Possible causes of the adverse effects of vaccination:

        * Administration-direct injection into the bloodstream which causes the pathogen to bypass many of the body’s normal immune defense systems.
        * Chemicals, such as aluminum phosphate (a neurotoxin)
        *Preservatives, most commonly Thimerosol, a mercury based compound (also a neurotoxin)
        * Procedure of preparing some vaccines from diseased animal tissues
        * Modification of antigen
        *Volume, the dosage of the altered antigen is immense in comparison to the amount of the natural antigen your body would naturally be exposed to.

Relevant Facts:
    Some, who are “pro-vaccine” believe that a small minority of the population should accept the adverse consequences of vaccination for the greater good of the majority.

    Adverse effects reported to the Vaccine Adverse Events Reporting Systems (VAERS), were 38,787 between 1991 and 1994. Out of these 45% occurred on the day of the vaccination, 20% occurred on the following day, and 93% occurred within two weeks of vaccination.
    
    Deaths associated with vaccination are most common in infants 1 to 3 months old and is usually labeled as SIDS.

    Medical practitioners are among those who are at the highest risk for acquiring vaccine preventable diseases. In an article that was published in the British Medical Journal in 1990 states that in a survey in which doctors were questioned about the hepatitis B vaccine, 86% thought that all medical practitioners should be vaccinated against this disease yet the study concluded that over 50% of the same doctors who were questioned were not vaccinated against hepatitis B themselves.

Signs and symptoms, possible complications, vaccine effectiveness and The Advisory Committee on Immunization Practices (ACIP) Recommended Childhood Immunization Schedule:

Hepatitis B (HBV):

* Virus causes an inflammatory process in the liver.
* Transmission: Blood (sharing needles is often the cause), sexual contact (exchange of body fluids: blood, milk, semen, vaginal secretions), passed from mother to infant during childbirth.
* Signs & Symptoms/Consequences: liver failure, liver cancer, anorexia, malaise, nausea & vomiting, fever, jaundice (yellowing of the skin), and death. Hep. B is usually an acute illness that rarely becomes a chronic illness.
* Effectiveness of vaccine: According to The Merck Manual, sixteenth edition, the hep B vaccine, “gives an almost universal anti-HBs response in normal recipients and dramatic reduction of about 90% in the incidence of HBV infection.” Keep in mind also the increases of other changes such as availability and accessibility of clean needles, safer sex practices and education about the avenues of transmission.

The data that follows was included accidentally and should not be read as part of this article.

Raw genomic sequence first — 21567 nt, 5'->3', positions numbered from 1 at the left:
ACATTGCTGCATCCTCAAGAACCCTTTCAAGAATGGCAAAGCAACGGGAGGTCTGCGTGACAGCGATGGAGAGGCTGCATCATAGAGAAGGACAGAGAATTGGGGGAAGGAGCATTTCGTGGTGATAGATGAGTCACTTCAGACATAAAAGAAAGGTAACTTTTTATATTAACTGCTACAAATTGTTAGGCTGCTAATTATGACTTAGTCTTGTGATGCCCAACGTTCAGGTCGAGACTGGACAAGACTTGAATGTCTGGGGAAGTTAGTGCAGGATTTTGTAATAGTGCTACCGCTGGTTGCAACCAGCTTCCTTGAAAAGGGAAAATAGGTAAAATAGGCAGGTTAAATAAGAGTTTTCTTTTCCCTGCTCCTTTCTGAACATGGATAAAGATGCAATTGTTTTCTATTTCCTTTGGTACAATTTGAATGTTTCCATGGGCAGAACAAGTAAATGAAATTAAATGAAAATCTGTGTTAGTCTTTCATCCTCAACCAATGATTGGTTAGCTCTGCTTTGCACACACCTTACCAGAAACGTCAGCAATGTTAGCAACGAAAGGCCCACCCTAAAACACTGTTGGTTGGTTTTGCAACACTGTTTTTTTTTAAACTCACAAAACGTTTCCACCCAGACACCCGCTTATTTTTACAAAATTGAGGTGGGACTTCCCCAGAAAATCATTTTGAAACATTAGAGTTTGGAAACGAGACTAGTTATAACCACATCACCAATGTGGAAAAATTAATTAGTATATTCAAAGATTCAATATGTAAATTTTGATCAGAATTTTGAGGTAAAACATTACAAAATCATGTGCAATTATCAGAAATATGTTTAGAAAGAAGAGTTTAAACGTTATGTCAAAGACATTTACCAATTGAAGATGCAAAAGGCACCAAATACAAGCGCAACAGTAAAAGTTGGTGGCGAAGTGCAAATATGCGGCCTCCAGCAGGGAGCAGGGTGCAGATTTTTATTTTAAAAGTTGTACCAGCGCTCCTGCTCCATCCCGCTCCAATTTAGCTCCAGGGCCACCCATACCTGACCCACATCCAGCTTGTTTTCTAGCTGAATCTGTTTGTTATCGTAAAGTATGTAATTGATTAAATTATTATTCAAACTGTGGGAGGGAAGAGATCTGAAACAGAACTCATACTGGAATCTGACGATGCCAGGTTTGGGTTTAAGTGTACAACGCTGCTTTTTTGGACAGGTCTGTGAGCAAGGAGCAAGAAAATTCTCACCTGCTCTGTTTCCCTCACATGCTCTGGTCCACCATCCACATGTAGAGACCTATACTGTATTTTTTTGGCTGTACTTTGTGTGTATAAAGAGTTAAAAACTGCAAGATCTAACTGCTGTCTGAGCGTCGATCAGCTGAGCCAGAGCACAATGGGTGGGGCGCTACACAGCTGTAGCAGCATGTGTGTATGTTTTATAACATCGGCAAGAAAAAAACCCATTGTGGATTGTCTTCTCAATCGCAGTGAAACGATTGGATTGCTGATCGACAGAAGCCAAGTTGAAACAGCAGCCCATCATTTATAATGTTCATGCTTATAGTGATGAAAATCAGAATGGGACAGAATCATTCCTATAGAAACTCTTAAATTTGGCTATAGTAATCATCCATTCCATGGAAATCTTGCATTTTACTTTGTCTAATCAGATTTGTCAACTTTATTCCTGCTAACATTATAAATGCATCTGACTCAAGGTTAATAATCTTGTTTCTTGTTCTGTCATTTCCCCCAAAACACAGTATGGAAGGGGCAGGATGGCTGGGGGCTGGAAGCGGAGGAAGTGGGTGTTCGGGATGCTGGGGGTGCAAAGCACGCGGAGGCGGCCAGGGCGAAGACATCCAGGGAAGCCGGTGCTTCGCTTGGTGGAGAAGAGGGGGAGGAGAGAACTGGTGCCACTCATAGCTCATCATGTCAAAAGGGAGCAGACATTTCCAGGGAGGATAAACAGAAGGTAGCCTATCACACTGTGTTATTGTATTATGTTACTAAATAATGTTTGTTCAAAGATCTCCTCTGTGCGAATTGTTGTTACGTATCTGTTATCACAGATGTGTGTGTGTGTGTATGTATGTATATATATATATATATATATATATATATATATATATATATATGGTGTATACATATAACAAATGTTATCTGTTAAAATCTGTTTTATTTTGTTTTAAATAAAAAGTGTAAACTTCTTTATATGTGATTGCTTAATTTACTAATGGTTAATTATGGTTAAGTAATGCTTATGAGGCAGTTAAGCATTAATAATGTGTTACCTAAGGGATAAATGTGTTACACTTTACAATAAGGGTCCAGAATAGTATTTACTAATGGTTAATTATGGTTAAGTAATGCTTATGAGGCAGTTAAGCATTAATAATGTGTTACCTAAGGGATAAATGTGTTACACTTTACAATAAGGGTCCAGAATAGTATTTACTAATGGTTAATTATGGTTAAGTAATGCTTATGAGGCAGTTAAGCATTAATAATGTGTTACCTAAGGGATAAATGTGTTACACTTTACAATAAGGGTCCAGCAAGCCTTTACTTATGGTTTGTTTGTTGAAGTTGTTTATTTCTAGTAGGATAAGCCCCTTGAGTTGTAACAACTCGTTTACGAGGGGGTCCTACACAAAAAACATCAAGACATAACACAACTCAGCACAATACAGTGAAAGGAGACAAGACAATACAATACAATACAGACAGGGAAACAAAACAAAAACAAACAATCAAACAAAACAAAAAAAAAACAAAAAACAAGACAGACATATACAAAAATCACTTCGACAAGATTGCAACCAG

Dose #1) At birth before discharged from the hospital
Dose #2) 1-4 months
Dose #3) 6-18 months
Dose #4) 2-18 years

Diphtheria, Tetanus, Pertussis:

Diphtheria:

* Transmission: Coughing, sneezing, saliva
* Possible Consequences: Breathing and heart problems, paralysis (rarely) and death.

Tetanus:

* The tetanus bacteria is found in the ground and is especially concentrated in dirty metal where rust is found (ex: rusty nails). It is acquired when the germ enters the bloodstream through a wound.
* Possible Consequences: Stiffness of the jaw, muscle spasms, breathing problems, heart problems and death.
* Vaccination in Pregnancy: Transfers the vaccine to the fetus.

Pertussis: (whooping cough)

* Transmission: Coughing, sneezing, saliva.
* Possible Consequences/Signs and Symptoms: Very long coughing spells that may interfere with eating, drinking and even breathing. Rarely it may cause long term lung problems, seizures, brain damage and death. Infants less than one year of age are more likely to be affected by serious complications.

Dose #1) 2 months
Dose #2) 4 months
Dose #3) 6 months
Dose #4) 15-18 months
Dose #5) 11-12 years
Dose #6) Booster shots every 10 years

Haemophilus Influenzae Type B (Hib):

* Transmission: Coughing, sneezing, saliva
* Possible Consequences: Can rarely cause meningitis (inflammation of the brain), infections of the joints, skin and blood, brain damage and death. Infants under one year of age are more likely to be affected by serious complications.

Dose #1) 2 months
Dose #2) 4 months
Dose #3) 6 months
Dose #4) 12-15 months

Inactivated Polio: